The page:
The next step is another factor you wont see in the instruction manuals of chip oiling. If you use plastic trays, then you should know that they, too, are porous microscopically. Yes, get that rag out and oil the inside of your trays also, and let them air dry for 1-2 days along side of your chips. You'll be glad you did, as the charge from the plastic can withdraw active oils from within the clay. Oops! Who'd thought their plastic trays were drying out their chips? Just seal them the same way. View attachment 53918
Will my wooden case be affected by the oil in any way? Will the oil ruin the finish on the mahogany? Will the wood draw-in the mineral oil from the chips? Is it safe & recommended to also oil wood racks, just like plastic?
Didn't get updated on all the new posts folks, but you're in great hands as many questions were answered well. Also, a hearty "you're welcome" to the many thanks.
I will say, if you're hurting your fingers using this process, you're pressing way too hard. Compression doesn't mean a vice grip hold, and pressing too hard may actually just wipe the oil off as you go. I would apply as much pressure as it takes to hold the weight of a deck of cards with two fingers.
Also, yes, Paulsons respond very, very well to this method. The other question, the facing (center) isn't necessary to oil for labelled chips--in fact, unless a chip is splotchy, just doing the edges is sufficient in most cases. If the chip is new, though, I'd definitely do the edge facings for an initial pore seal.
As for Hourglass, oiling wood is very common. I do this on all cutting boards I collect for my gardening and fishing habits in order to seal them, etc. You can find some very expansive videos on this in YouTube.
That said, if the wood has been treated with just a stain, you can oil it; but if it has been sealed with any type of clear coat, urethane or other noticeable form of gloss or matte coating, then I would not suggest getting any oils on that--nor would there be a need since it is already sealed if so.
To restore wood which has been coated in such fashion, you actually have to sand it with variable grits and recoat it with a similar seal.
I found this thread very informative. I tried oiling chips once in 2005 when my new TR King set arrived. I used mineral oil and carefully and painstakingly oiled each of the ~750 chips. Needless to say, after a few days, they looked just as chalky as they did coming from the factory. I was pretty discouraged and never spent the time and effort to oil chips again. I really love those TR Kings, but damn are they dusty. I can imagine how great they would look after being properly oiled. Maybe I will give it another shot! Thanks again, OP!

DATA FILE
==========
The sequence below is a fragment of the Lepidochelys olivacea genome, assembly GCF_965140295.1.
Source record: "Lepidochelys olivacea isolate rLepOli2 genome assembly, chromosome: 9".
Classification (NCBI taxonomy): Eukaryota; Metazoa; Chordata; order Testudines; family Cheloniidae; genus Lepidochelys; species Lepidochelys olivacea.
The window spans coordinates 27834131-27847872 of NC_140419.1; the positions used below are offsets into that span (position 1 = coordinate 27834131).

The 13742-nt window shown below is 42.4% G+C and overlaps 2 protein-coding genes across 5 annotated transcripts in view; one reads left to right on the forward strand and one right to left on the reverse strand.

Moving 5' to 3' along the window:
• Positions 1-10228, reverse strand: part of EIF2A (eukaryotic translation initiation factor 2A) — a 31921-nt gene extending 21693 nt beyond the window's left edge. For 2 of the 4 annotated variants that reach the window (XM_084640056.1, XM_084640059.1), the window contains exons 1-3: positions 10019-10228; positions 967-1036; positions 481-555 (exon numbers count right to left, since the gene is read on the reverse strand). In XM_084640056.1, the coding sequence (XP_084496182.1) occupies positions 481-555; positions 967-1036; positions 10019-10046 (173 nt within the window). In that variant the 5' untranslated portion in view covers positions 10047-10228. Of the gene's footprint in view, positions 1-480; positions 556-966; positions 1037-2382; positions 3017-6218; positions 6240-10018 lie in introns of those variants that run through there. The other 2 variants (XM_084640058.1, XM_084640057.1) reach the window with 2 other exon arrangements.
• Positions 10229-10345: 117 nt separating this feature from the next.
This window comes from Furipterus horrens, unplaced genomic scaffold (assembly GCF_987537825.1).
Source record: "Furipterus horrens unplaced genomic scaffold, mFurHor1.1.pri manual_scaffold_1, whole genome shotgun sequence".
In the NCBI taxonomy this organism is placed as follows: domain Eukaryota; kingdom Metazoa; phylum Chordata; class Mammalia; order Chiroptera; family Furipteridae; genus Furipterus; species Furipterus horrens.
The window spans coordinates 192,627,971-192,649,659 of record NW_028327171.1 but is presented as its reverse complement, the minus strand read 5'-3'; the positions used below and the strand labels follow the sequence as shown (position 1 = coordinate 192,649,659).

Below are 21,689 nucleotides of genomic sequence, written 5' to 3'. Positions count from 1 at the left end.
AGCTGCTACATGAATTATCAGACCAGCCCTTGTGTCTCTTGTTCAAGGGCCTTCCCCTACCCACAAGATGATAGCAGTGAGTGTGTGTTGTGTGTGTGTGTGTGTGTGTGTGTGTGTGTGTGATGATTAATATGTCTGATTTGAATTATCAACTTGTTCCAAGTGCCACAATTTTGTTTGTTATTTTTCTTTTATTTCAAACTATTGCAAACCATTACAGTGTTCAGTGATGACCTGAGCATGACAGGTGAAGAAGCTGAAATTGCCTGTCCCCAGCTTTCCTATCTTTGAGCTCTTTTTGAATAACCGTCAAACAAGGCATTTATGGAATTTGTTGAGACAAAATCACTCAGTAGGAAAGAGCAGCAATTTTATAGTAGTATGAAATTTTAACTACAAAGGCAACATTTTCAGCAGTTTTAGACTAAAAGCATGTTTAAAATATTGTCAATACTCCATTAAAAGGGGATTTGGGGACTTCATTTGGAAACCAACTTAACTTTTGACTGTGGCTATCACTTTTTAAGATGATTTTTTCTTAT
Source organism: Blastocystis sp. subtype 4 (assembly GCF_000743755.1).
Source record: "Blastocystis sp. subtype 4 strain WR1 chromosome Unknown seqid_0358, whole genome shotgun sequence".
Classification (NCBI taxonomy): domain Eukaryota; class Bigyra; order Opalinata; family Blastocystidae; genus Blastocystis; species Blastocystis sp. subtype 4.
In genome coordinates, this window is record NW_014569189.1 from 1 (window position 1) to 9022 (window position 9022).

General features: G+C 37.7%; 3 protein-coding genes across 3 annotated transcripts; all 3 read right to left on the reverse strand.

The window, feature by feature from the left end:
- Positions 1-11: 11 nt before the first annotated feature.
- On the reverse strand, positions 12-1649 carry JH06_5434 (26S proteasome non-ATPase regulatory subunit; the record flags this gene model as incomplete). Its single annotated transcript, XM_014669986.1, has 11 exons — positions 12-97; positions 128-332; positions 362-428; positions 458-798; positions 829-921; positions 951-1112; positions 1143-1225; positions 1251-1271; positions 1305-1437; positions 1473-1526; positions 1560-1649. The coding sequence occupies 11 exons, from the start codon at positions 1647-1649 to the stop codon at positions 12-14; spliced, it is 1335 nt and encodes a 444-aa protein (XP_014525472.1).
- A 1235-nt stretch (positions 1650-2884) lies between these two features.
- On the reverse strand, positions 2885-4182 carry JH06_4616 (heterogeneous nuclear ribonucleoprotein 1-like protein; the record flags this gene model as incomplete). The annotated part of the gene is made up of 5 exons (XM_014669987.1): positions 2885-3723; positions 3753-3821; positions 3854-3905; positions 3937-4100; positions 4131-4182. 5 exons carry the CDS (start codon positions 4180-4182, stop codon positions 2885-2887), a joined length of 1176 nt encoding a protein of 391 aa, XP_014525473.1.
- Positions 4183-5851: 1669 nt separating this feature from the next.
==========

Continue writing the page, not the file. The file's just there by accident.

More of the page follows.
Yes, facing will be negligible for the most part. You can apply a little more oil, but it really isn't worth it. Edges are the part which are seen most and where the cosmetic factor comes in. The rest is a matter of sealing it so the chip facing doesn't have soils getting into the pores.
As i have and play with BG or matsui chips i just put a bit of oil with a sponge and then wipe them with cloth. the process is very useful especially for used BG chips as it makes the colors to pop and get more vibrant, however i find that the chips get a bit more stickier and stick to one each other after they stay in trays for awhile.
Does anybody have experience with how the CPS chips respond to oiling? I followed this method with my spirit mold china clays and it made a SIGNIFICANT difference. They still hold their improved color and shine to this day.
I finally finished labeling the CPS blanks, but I won't have time to oil them before my tourney this Saturday and I am chomping at the bit to put them in play.